(The following article is from the January/February 2017 issue of the Library of Congress Magazine, LCM. You can read the issue in its entirety here.)
Library of Congress historians Julie Miller, Barbara Bair and Michelle Krowl contribute their knowledge of the presidents to a new podcast series.
In 2016, The Washington Post presented a podcast series called “Presidential” that featured 44 episodes examining the American presidents during the months leading up to the November election. Hosted by Lillian Cunningham, editor of The Washington Post’s “On Leadership” section, and archived online, the series features interviews with journalists, biographers, historians and other experts on the American presidency. Among them are Julie Miller, Barbara Bair and Michelle Krowl, three historians from the Library’s Manuscript Division who together discussed 17 presidents from George Washington to William H. Taft. Their remarks were informed by primary sources, including presidential papers, housed in the Library of Congress.
As curator of the papers of the earliest presidents, Miller was the first of her colleagues to be interviewed. Cunningham asked a question that she would pose in reference to each of the presidents: What would it be like to go on a blind date with George Washington? Miller observed that Washington, as a model 18th-century gentleman, knew how to dress, how to dance and how to behave in public. He would have been a charming date, as the widowed Martha Custis discovered. Miller also noted that institutions such as the Library of Congress care for primary sources such as the letters in George Washington’s papers because each generation will want to bring its own questions to them, such as the one Cunningham posed.
Bair joined NPR reporter Steve Inskeep and biographer Jon Meacham in analyzing the limitations of Jacksonian democracy. She spoke of Jackson as a “man of the people.” But which people? In solidifying white land ownership in the South and fostering the expansion of slavery and the repression of Indians, Jackson primarily represented “white wage workers and [those] who wanted to settle on farms,” as well as the “southern slave-owning gentry.” Bair and historian Mark Cheathem looked at the “Little Magician” Martin Van Buren as a political master-mind and commented on the rise of the two-party system. William Henry Harrison died soon after taking office, likely from the contaminated water supply in Washington. Bair read a letter documenting the trepidation Vice President John Tyler expressed upon finding himself unexpectedly the leader of the land. Tyler set the precedent for vice presidents taking on the full power of office in event of a presidential death – even ones that violated the political platform of their own party.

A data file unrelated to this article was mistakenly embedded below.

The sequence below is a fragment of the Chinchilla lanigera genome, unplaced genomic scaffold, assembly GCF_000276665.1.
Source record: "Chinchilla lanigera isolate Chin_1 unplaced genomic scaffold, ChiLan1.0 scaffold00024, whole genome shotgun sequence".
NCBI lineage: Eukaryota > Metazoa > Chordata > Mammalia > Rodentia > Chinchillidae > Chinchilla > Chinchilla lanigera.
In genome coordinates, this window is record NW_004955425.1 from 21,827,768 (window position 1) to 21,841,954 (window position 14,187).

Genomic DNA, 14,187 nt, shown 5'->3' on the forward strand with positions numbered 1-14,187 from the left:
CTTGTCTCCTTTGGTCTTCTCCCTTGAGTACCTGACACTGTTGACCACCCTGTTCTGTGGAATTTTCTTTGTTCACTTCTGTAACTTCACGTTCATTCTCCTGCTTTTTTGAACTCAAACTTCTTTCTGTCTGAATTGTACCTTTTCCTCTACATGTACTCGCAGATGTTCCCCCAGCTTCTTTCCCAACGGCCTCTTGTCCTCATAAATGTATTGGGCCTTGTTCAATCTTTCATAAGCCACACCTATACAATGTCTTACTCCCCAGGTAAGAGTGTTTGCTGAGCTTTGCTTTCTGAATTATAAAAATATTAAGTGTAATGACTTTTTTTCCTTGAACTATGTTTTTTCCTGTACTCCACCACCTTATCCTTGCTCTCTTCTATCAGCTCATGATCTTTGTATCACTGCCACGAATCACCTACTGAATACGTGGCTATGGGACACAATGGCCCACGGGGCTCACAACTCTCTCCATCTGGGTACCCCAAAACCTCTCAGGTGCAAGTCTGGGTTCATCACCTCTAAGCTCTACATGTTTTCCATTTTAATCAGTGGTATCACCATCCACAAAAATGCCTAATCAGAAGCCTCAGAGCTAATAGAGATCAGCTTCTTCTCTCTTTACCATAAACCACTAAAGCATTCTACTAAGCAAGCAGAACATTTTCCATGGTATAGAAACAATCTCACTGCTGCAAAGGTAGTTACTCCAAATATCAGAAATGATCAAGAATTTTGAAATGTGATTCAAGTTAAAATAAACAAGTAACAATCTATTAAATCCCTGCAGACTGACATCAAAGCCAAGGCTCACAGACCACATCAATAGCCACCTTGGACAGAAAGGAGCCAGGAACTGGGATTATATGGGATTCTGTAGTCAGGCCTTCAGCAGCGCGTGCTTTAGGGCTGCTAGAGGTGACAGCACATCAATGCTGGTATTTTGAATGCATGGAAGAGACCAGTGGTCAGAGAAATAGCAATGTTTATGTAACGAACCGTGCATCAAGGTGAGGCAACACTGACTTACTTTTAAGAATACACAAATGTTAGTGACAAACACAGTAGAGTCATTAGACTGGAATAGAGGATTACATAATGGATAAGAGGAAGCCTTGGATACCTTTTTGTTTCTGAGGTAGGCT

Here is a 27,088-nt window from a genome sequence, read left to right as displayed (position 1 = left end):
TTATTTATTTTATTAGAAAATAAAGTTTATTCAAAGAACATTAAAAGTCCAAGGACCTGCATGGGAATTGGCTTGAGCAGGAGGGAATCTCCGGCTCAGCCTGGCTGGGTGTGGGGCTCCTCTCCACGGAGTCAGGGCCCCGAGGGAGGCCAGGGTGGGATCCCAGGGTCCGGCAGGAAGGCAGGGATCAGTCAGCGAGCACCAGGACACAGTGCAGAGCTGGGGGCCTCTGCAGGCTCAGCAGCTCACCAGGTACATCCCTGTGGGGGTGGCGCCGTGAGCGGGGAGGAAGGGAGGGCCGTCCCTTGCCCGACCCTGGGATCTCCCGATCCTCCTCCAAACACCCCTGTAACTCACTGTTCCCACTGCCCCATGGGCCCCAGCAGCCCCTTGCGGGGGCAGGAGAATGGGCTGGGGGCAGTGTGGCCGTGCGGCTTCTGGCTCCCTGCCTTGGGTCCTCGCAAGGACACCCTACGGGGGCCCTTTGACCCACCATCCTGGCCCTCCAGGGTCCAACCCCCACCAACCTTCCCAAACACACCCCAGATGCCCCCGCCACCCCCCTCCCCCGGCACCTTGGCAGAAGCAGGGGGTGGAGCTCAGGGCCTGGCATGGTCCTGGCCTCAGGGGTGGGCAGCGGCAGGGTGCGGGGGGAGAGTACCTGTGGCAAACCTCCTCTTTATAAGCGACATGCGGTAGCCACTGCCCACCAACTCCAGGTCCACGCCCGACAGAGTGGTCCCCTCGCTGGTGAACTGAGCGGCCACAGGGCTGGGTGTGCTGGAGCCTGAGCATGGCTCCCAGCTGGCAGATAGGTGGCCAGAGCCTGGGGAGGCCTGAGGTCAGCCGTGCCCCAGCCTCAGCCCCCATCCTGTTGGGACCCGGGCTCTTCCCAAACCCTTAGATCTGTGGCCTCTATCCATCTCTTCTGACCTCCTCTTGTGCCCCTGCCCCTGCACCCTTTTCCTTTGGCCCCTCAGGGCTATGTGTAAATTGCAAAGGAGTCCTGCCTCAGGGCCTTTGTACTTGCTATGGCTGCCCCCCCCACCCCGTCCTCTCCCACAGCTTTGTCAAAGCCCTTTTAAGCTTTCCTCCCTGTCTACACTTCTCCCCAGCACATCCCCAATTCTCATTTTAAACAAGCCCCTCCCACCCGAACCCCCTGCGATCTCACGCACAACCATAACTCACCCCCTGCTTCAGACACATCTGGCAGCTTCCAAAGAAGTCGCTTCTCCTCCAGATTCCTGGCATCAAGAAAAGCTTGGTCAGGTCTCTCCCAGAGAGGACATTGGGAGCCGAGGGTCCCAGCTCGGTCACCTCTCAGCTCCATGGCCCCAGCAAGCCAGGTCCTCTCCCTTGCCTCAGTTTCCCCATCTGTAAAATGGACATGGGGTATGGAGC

Krowl suggested that presidents sometimes make surprising moves. Chester A. Arthur supported civil service reform, though his history made him the least likely person to support political change. Adding to observations by Stateline executive editor Scott Greenberger, Krowl demonstrated how the Arthur papers at the Library of Congress help fill in the details of Arthur’s story. Documenting Arthur’s life is challenging because he ordered the destruction of most of his personal papers just before his death. Elements of his life and character must be gleaned from the limited sources that were saved. These include a love letter to his fiancée, a few letters to a bosom friend in early adulthood, an abundance of bills and receipts and a particularly interesting set of letters written by a woman named Julia Sand, who encouraged Arthur to make a positive contribution as president. “Julia Sand saw something noble in Arthur,” Krowl said. “She urged him to create a presidential legacy that was ‘pure and bright.’ Significantly, her letters were among the few that were saved.”